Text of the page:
“Heard Julie got married.” he grinned again, with that glint in his eyes.
This was another topic that he knew would annoy me, and it did. Of the hundreds of things we disagreed about and argued over - the most I was vested in was her. Julie was crazy about John and I was mad for Julie. And John knew that, and Julie knew that. John was adamant that they were only friends. And Julie was equally adamant that she would eventually get through to John. Both agreed on the pity my situation of misery evoked in them. All three of us hung out together; a lot.
“Yeah, last year. She sent me an invite. Which, by the way, was going to be my next question. She told me what happened that night.”
“Where is the question in that?”
“The question is still the same, where have you been the last five years. Especially after you promised Julie you wanted to be more than just friends.”
“Sensible rules, you see,” he took another bite into his burger. “I wasn't sure how much I really cared for her, so the best course of action...”
“Was to not talk to either of us for five years?”
“The rule says, give your brain a week.”
“It has been five years.” I reminded him.
“Actually not for me,” he replied earnestly. There was no sign of the twinkle in his eye as he put his burger down, and leaned in. “Will you believe me if I told you what I had been doing the last five years?”
“What did you do? Join the army?”
“No. I was able to take advantage of some special skills of mine, and some contacts I had developed through the years, to hitch a ride with intelligence that is quite non-human in nature.”
I studied his face for a second. John was rarely earnest. Most only saw his irreverent disdain for every established norm. But when he chose to be truthful, he never made a joke. This seemed to be the first.
“So you had been kidnapped by aliens, which is why you were unable to keep in touch. Correct?”
“I hear the disbelief in your voice, even though you know I would not abuse your trust. But to your summation, no - I was not kidnapped, yes - they were aliens and yes - that is why I was unable to keep in touch.”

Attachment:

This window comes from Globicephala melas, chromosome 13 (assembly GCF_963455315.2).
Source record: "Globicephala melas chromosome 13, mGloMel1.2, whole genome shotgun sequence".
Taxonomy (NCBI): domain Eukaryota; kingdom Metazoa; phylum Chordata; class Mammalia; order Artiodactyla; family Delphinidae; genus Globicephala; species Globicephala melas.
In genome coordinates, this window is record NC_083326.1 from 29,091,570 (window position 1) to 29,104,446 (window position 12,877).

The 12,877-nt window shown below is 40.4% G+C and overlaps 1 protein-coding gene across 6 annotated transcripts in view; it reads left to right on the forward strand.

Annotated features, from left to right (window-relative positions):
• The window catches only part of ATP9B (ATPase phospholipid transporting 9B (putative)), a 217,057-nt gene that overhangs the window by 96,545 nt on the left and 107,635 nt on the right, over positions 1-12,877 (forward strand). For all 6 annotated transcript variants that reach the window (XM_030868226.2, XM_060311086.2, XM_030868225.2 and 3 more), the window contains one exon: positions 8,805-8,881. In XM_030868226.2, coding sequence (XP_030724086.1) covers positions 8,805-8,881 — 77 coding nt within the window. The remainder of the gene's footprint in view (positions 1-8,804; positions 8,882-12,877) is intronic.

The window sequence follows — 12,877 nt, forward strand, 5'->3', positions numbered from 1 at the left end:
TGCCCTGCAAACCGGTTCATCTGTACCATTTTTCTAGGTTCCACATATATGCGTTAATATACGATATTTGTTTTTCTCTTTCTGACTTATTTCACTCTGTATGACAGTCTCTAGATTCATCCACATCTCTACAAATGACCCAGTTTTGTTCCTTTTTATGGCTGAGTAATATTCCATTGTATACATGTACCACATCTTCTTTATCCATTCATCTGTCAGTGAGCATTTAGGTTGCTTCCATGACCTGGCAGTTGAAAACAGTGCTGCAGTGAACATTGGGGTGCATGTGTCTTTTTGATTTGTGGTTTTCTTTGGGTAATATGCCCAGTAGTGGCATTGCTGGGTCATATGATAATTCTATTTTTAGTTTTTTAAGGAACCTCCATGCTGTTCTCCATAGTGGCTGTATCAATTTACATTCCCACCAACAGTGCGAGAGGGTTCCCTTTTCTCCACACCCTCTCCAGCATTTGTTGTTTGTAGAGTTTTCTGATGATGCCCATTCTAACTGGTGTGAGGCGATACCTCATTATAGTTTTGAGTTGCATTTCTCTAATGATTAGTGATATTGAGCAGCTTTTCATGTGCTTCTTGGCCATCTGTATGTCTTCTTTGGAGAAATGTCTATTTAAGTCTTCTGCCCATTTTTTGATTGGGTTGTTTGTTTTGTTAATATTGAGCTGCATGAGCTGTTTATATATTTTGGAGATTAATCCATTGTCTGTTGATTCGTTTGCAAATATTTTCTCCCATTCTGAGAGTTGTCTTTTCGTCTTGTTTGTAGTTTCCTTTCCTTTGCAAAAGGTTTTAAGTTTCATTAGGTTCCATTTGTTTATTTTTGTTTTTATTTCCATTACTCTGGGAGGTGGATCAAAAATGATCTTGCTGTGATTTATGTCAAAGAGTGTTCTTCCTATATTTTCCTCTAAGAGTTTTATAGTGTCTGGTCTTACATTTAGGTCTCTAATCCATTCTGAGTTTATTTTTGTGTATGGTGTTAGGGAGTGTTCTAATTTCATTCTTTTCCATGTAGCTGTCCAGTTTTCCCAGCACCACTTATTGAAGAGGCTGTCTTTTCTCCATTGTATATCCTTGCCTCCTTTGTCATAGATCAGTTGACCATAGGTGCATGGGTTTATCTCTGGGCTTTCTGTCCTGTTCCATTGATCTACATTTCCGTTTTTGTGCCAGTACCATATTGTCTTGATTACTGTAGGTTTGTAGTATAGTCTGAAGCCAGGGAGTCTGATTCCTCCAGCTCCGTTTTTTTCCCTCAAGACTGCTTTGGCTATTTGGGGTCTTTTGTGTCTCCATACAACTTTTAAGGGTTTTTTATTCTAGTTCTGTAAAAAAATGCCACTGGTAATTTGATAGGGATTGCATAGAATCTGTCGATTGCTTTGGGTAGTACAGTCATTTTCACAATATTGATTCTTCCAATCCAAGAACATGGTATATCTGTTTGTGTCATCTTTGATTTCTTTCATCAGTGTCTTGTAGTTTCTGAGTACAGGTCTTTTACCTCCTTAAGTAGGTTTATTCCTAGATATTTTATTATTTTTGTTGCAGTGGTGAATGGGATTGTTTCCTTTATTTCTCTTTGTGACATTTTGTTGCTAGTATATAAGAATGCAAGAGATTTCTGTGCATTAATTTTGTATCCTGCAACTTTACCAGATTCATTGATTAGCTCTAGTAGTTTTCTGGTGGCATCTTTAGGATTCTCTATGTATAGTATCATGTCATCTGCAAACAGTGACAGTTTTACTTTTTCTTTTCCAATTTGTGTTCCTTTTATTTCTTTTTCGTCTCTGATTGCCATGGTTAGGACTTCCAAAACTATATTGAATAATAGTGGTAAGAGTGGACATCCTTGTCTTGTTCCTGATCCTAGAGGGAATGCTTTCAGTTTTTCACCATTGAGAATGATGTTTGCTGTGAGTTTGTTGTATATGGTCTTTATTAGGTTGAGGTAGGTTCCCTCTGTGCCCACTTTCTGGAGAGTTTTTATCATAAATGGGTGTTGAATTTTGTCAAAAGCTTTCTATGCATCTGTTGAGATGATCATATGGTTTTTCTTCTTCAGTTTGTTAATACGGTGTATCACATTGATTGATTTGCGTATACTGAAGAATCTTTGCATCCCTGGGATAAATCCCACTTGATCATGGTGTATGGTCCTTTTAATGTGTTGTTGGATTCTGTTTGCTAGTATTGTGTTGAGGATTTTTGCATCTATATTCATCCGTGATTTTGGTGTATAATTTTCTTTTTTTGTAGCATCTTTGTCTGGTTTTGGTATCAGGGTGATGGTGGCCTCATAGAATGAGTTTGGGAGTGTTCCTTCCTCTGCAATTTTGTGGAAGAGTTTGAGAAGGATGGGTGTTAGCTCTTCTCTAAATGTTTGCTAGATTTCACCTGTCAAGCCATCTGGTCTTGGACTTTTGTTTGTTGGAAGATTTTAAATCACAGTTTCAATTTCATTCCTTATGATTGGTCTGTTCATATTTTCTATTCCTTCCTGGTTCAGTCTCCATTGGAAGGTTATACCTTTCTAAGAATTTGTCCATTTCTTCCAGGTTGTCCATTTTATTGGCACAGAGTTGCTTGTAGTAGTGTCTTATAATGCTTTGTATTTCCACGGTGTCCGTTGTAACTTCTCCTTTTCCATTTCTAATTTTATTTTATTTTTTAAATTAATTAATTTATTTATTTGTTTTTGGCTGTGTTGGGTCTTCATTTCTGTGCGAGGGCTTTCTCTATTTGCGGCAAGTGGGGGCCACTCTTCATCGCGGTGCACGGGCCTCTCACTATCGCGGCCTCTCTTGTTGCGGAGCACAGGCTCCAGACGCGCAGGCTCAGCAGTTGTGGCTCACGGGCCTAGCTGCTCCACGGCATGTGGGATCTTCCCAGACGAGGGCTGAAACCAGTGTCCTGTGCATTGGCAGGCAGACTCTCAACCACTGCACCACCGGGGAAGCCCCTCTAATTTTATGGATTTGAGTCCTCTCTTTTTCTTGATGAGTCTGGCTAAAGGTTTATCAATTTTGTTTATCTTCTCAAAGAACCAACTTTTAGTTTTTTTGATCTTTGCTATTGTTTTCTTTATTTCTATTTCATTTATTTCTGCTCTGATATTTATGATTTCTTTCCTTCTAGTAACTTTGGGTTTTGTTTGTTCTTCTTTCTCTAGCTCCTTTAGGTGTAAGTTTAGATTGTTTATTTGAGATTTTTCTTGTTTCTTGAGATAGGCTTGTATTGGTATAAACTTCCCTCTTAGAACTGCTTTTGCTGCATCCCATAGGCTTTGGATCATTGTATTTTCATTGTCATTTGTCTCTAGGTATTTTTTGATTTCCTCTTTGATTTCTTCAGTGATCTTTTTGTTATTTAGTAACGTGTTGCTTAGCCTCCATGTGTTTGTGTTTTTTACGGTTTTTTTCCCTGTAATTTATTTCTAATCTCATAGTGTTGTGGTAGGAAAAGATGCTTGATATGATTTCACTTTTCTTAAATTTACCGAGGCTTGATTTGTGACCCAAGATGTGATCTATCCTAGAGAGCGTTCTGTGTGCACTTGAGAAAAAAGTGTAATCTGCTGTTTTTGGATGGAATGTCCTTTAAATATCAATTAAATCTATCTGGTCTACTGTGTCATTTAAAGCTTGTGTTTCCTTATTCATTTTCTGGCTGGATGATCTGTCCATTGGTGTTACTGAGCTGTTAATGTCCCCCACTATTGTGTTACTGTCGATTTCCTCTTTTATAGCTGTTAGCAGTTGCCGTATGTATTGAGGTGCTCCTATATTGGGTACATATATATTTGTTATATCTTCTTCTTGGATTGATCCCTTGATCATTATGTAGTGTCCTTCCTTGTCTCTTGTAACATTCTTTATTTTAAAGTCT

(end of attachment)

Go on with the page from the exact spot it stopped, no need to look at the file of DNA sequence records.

“Why should I believe you?”
“What reason would I have to lie to you? This is a very temporary visit, and I am very happy I got a chance to see you while I am here. I leave in less than an hour. This time we travel very far, and the next time I am here will be well after everyone who is alive now are dead.”
My half-eaten omelet was not so appetising anymore. John was obviously lying. Or maybe he was deluded into believing it to be true. Was my friend insane? With all his brilliance, did I desert him at his most vulnerable? Guilt washed over me - I had abandoned him five years ago never realizing that he may have been in grave need of a friend. For a moment, I looked around half expecting a hidden camera crew or a team in white coats. The waitress mistook my gesture, and sauntered over with a fresh pot of coffee. John accepted the refill and stirred in some sugar. The burger was gone, and he began munching on his fries. The twinkle was back in his eye.
“You are doubting my sanity aren't you? Let me assure you - I am as sane as sane can be. And yes, I am aware of the facile nature of that claim coming from me. I am also aware that I may not be able to convince you. I wanted to meet you you, but I hadn't quite realized the gap between us. You see, it hasn't been long for me since we met - just about a week.”
“You think we met here a week ago?”
John smiled, a bit sadly. “No. What I am saying is that it has been one week for me since we met here, even though it has been five years for you.”
“Relativity. Because you were traveling at close to the speed of light in a spacecraft?”